My first year in college (a very long time ago...!), I came home for the Thanksgiving Holiday and learned that my younger brother, Chip, was struggling with Trigonometry. Chip was pretty smart, so I was a bit puzzled as to why he would be having trouble.
I sat down with him, and within about 15 minutes I discovered that he had missed one key concept early in the school year, and had been confused ever since. Once I explained that to him, the light went on in his head, and everything fell into place for him.
I was horrified that a bright, promising student like my brother would be left to flounder because his teacher did not have the time to sit down with him for just 15 minutes to figure out why he was struggling. But the truth was (and still is) that many teachers are very overloaded, and really can't devote extra time to individual students. A typical high school math teacher may have four or more classes with 35+ students in each class, so well over 100 students. And with teaching and grading homework, quizzes, and tests, that is a very heavy workload.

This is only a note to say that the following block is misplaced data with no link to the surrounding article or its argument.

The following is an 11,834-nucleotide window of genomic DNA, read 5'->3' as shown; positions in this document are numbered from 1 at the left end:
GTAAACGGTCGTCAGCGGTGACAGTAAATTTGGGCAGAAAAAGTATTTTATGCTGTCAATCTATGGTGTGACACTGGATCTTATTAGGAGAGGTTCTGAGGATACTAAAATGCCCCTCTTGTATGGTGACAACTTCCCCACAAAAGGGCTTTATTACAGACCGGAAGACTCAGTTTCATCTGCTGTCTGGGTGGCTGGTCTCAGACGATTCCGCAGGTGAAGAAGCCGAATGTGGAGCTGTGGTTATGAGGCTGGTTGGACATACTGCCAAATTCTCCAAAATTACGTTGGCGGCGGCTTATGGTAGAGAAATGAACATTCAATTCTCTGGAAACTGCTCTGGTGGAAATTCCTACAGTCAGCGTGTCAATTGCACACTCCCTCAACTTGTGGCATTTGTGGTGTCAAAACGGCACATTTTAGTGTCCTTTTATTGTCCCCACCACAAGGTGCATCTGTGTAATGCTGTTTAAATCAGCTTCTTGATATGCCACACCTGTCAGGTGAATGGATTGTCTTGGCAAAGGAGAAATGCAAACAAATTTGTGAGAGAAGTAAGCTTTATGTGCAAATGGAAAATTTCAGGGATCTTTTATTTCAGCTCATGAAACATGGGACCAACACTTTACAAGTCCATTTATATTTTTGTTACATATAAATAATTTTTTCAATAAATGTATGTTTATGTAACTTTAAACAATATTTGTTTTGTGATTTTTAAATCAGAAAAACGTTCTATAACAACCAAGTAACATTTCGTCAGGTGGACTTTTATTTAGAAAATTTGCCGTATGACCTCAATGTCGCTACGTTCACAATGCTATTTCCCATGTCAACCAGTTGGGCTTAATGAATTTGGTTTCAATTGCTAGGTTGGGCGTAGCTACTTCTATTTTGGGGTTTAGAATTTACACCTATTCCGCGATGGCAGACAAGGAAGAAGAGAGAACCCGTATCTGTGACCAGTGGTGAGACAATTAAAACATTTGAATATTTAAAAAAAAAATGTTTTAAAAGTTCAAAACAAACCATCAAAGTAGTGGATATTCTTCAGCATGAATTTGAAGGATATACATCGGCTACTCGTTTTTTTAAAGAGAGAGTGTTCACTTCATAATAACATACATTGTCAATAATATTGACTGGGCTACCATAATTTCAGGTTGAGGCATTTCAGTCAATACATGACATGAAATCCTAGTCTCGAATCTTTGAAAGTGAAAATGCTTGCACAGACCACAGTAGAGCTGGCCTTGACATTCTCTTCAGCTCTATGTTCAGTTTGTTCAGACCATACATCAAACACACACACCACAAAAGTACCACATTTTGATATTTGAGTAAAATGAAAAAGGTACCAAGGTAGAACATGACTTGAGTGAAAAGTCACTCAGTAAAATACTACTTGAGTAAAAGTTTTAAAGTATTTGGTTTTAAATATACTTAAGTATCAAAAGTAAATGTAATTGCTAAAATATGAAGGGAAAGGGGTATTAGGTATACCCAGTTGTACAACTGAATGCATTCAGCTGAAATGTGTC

It was then that I made the decision to become a volunteer tutor in the Boston public school system (through an organization back then that was called "School Volunteers for Boston"). It became almost a Crusade for me to understand what students were confused about and help them get over those little rough patches that can permanently derail their math studies or make them believe they can't do math. Often times, as with Chip, they may have just missed (or gotten confused about) one simple key concept, and that can be enough to totally sideline them.
Over the many years since then, tutoring has been one of the most rewarding things I have ever done in my life. It is just such a wonderful feeling to see that "light" go on in a student's head and see their joy when they "get it" and realize that they *can* do math.